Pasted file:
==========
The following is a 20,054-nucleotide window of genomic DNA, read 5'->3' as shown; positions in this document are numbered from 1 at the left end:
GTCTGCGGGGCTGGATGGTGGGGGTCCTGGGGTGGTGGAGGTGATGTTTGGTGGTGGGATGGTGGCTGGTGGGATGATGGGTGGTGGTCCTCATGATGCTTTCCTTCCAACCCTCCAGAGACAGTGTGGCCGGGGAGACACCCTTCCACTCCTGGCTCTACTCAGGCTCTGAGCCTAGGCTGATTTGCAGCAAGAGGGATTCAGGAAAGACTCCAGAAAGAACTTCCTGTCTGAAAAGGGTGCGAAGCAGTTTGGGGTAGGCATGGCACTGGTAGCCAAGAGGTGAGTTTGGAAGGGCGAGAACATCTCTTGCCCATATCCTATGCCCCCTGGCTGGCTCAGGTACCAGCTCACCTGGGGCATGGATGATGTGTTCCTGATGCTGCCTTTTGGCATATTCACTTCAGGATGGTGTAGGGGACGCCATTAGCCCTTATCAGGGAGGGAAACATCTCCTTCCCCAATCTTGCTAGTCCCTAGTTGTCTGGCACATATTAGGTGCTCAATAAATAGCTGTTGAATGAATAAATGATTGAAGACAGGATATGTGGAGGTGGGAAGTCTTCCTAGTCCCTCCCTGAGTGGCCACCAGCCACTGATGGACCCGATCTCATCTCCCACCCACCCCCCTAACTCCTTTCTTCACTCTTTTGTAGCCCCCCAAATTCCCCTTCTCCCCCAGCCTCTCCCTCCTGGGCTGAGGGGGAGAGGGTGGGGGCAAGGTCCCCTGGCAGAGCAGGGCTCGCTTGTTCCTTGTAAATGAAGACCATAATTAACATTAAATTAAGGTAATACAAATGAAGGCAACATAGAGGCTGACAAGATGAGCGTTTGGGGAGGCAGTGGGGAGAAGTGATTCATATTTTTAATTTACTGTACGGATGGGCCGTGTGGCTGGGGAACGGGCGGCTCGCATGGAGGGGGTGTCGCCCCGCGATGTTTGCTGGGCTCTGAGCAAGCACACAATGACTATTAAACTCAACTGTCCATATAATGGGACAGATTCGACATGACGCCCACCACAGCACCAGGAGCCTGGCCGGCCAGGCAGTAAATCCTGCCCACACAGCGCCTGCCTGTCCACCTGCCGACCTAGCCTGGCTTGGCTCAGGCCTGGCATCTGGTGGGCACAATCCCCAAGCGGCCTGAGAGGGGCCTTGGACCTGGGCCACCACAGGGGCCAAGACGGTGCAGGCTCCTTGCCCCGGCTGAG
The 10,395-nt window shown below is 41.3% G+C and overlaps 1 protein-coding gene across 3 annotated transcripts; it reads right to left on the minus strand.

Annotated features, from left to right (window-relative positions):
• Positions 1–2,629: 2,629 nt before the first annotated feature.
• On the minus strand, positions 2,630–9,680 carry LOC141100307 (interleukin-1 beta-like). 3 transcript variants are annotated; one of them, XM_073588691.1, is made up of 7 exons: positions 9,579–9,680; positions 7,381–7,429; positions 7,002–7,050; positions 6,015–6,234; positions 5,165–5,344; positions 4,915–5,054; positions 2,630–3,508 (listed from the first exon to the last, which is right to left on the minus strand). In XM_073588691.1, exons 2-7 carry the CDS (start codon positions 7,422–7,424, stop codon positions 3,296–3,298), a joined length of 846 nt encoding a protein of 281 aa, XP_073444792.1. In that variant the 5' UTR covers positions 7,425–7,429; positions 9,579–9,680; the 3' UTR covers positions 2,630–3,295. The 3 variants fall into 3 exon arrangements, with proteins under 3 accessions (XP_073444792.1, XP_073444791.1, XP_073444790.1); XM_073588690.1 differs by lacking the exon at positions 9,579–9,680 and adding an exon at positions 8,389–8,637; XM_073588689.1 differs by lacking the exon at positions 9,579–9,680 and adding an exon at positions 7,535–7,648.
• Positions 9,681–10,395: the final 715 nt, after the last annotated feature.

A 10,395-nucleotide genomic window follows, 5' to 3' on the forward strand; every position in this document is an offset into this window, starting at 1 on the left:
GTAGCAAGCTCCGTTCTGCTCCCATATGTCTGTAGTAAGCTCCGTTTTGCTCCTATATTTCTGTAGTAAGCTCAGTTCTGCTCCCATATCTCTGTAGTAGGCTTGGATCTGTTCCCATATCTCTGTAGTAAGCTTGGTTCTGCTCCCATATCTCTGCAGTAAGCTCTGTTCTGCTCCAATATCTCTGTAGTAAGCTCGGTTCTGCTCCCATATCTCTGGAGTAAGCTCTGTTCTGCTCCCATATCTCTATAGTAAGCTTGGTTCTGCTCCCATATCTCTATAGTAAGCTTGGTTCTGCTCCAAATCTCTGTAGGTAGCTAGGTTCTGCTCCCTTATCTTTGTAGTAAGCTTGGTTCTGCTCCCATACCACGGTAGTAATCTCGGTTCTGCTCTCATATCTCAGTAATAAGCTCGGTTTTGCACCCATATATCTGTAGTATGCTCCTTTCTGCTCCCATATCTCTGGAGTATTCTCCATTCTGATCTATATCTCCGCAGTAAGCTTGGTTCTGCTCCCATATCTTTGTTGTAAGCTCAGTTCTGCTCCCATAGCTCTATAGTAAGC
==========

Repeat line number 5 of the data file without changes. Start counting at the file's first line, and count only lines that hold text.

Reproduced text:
• Positions 1–2,629: 2,629 nt before the first annotated feature.